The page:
TEMPE, AZ - Woodshop teacher Dean Mattson, a former businessman who has sparked excitement - and waiting lists to sign up - for woodworking classes at North Salem High School in Oregon, delivered a riveting speech about his woodworking students during WIC 2013, the Wood Industry Conference, here in Tempe.
Mattson, a former cabinetry business operator, said when he arrived, the woodshop classes had become a dumping ground for students who failed other educational tracks at North Salem High School. Shop class enrollment was shrinking, and the program was filled with poorly performing, unmotivated students, many, not coincidentally, from disadvantaged backgrounds. In fact, 20 percent are homeless.
Mattson told of one student - a 15-year-old girl - who had a never received a grade above a D. He challenged her to work hard on a wood project, a 15-inch square lamp table, with the promise of C. The student did such a good job, he gave her a B, which elicited tears.
"I never thought I would get a grade that high," she told Mattson, adding, "This is perfect for my dining table. My sister and brother and I can all just fit around it." Incredulous, Mattson asked what she meant.
"We live in the back seat of our car," she told him. Mattson was dumbstruck, as was the audience listening to his speech in Tempe. The student explained that she had trouble completing homework because it was dark, and cold, in the car she and her siblings called home.
From that point, the student went on to finish high school, got a job as a secretary, and three years later rents an apartment where she looks after her brother and sister.
Galvanized by this and dozens of other students' stories, "I needed to react quickly," Mattson told the rapt audience. "So I ramped up the program." Raising $600,000, he asked for donations of equipment and supplies. The school is a member of WOODLinks USA and the Woodwork Career Alliance.
"Truckloads came," he said. The program was reset from a woodshop class, to a high school curriculum using woodworking as a basis for STEM-based education - teaching science, technology, engineering and math with hands-on applications. The woodworking education program at North Salem High is thought to be the largest in the U.S. And next year it will double in size, to 950 students, reputedly the largest woodworking program in the world.
"Now its time for some of you to join in," Mattson told the Wood Industry Conference suppliers groups in Tempe. Clutching the Wood Globe, Mattson said, "I don't know if I deserve this award. But my students do. And we have a chance to change how industry is run."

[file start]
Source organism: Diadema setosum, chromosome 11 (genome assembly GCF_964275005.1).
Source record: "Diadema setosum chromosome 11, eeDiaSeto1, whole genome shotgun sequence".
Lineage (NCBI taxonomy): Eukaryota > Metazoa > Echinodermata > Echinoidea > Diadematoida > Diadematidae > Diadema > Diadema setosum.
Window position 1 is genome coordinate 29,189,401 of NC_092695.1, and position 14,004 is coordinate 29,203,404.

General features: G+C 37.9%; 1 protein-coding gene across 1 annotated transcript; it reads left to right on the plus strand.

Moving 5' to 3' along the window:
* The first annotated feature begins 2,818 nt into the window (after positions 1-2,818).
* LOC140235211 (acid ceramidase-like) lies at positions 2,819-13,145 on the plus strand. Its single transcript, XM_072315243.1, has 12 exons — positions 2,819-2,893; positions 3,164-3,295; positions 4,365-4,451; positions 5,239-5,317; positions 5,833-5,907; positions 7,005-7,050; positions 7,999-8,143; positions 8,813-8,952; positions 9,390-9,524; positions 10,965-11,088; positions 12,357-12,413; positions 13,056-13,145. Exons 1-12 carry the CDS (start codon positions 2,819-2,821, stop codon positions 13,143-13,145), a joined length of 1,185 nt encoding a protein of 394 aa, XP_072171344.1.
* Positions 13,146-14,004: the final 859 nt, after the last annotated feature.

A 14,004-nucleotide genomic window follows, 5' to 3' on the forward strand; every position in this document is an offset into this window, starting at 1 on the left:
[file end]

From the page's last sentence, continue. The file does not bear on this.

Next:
Also honored were executives from Stanley Furniture, with a Wooden Globe for Commitment to the Industry, and from Koetter Woodworking, with a Wooden Globe for Innovation in Technology.
With its highly automated production of mouldings, doors, stair parts, custom millwork and wood flooring, Koetter Woodworking services cabinet and furniture manufacturers, architectural millwork distributors, lumber yards, and wood flooring distributors. Working together with a variety of distribution chains, Koetter Woodworking is able to provide an entire millwork package for both residential and commercial building projects.
Stanley Furniture has become a symbol of the reshoring wood manufacturing movement. The company brought back to the U.S. the manufacture of its Young America line, retooling its plant in the process.
Also during the luncheon awards ceremony, The Woodworking Machinery Industry Association named Scm Group North America its 2012 Partner of the Year.
Since 1994, the Partner of the Year Award has been conferred by WMIA's distributor members on a manufacturer or importer that best exemplifying the spirit of partnership in its dealings with woodworking machinery distributors.
"Partnership between manufacturers, importers and distributors is more important than ever," said WMIA President John Henderson (right), who presented the award to Scm Group North America's president John Gangone.
Noting that Italy-based Scm Group exports 92 percent of its production, "The U.S. market is critical strategically," Gangone said. "Our commitment will remain in distribution. We have a great network of excellent distributorships and we're counting on them." Read more
Have something to say? Share your thoughts with us in the comments below.